In 2005, Tennessee philanthropists Jim and Janet Ayers gave $10 million to help Vanderbilt University scientists find early markers for colorectal cancer that could improve diagnosis and potentially save lives.
Within nine years, the gift, which established the Jim Ayers Institute for Precancer Detection and Diagnosis at Vanderbilt-Ingram Cancer Center (VICC), had yielded an impressive return: identification of protein “signatures” of the genetic mutations that drive the nation’s second leading cancer killer after lung cancer.
“You can argue that it’s now within our grasp to change the outcome for patients with several types of cancers because of the knowledge gained,” said VICC director Jennifer Pietenpol, Ph.D. “It was money well invested.”
“The Ayers Institute really launched proteomics (the study of proteins) in cancer diagnostics as a national enterprise,” added Ayers Institute director Dan Liebler, Ph.D., Ingram Professor of Cancer Research and a nationally known expert in the field.
The research enabled by the Ayers Institute provided the “proof of concept,” he said. It “convinced us that it’s time to develop protein-based diagnostics that would guide new cancer therapeutics.”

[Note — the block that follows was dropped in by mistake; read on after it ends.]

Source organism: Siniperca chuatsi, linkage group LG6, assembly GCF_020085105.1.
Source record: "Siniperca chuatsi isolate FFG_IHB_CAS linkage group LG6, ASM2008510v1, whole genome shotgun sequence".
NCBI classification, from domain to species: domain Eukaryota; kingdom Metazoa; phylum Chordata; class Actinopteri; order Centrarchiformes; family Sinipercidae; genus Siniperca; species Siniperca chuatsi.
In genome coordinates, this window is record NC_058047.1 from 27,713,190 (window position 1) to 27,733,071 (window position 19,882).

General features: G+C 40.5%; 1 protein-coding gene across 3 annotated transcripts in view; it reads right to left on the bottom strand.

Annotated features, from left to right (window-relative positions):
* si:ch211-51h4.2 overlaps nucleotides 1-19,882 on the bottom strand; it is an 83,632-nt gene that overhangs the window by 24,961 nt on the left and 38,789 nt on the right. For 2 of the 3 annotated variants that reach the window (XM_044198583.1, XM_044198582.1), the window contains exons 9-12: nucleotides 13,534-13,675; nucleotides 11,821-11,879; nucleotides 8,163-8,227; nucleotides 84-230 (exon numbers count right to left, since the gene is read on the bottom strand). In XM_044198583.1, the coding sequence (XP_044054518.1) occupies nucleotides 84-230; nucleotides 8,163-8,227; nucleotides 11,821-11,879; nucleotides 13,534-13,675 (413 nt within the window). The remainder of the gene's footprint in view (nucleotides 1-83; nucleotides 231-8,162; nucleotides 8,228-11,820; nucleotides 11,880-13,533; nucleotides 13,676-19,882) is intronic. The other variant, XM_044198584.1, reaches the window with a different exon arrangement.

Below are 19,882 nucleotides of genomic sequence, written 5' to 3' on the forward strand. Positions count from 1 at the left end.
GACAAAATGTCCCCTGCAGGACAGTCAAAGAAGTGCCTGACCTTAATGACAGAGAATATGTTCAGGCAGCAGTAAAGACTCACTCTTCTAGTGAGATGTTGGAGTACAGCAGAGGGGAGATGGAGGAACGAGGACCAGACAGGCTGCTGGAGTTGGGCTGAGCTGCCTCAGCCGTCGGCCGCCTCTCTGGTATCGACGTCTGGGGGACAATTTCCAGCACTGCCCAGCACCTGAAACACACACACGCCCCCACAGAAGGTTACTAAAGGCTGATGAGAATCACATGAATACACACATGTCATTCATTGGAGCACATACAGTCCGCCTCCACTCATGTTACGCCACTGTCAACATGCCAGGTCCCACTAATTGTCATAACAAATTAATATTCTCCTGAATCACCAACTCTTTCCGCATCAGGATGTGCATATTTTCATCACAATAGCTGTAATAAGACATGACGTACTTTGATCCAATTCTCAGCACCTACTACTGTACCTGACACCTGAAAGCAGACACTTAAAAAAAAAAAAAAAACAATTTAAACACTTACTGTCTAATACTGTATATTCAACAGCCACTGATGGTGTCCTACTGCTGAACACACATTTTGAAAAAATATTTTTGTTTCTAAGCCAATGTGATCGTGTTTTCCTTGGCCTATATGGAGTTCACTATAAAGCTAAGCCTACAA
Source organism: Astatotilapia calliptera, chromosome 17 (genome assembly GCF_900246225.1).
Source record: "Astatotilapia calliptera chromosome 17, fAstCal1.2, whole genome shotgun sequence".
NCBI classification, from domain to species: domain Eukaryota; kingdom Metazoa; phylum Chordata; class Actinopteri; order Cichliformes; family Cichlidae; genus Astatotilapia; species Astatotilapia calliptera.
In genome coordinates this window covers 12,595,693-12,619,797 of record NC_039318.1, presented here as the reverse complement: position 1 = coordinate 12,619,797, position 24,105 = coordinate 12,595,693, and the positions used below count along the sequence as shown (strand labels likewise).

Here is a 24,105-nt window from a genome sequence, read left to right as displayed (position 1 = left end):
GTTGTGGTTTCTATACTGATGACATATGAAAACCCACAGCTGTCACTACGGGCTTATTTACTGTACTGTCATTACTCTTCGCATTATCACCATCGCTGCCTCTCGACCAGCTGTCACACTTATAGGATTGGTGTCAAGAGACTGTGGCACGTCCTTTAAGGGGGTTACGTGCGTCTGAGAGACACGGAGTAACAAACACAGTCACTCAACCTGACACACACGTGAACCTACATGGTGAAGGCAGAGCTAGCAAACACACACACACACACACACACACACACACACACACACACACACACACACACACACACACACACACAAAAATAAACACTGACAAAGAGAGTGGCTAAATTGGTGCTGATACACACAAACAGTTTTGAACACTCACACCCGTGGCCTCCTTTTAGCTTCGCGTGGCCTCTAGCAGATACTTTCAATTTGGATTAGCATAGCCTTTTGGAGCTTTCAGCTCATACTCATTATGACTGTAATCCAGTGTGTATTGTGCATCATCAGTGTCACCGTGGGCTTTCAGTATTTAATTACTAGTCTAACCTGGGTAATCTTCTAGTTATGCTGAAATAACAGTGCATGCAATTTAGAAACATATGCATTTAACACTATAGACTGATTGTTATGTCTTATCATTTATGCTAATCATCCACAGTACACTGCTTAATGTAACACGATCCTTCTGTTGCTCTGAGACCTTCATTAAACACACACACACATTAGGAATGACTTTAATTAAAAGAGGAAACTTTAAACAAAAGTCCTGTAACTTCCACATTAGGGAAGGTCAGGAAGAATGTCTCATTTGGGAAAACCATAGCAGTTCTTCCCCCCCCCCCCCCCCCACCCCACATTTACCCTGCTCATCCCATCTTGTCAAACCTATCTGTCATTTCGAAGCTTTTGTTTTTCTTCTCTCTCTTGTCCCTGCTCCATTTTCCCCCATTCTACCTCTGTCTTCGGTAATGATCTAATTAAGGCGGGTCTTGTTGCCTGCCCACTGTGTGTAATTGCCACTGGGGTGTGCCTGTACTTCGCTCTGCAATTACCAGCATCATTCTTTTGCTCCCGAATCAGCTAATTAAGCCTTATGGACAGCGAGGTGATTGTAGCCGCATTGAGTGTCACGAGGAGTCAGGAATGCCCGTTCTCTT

So highly regarded is the research generated at the Ayers Institute that it has attracted $125 million in funding from external sources. Meanwhile, the work at Vanderbilt continues, in genomics as well as proteomics, imaging and bioinformatics, the development of techniques for handling huge amounts of data.
“Now we can begin to piece together part of the puzzle we never had before,” said Pietenpol, the Benjamin F. Byrd Jr. Professor of Oncology.
Success in science requires people who ask good questions and are passionate about making change. “That’s Dan Liebler,” she said. “That’s the Ayerses. Together, they did things far beyond our ideas when the institute was formed. That’s the real gift of the Ayers Institute.”
The seed for the Ayers Institute was planted about 12 years ago during a conversation Jim Ayers had with friend and fellow philanthropist Orrin Ingram, chair of the VICC Board of Overseers.
“I told him … I would love to have the satisfaction of knowing that I had contributed something to mankind that might actually save a lot of lives,” recalled Ayers.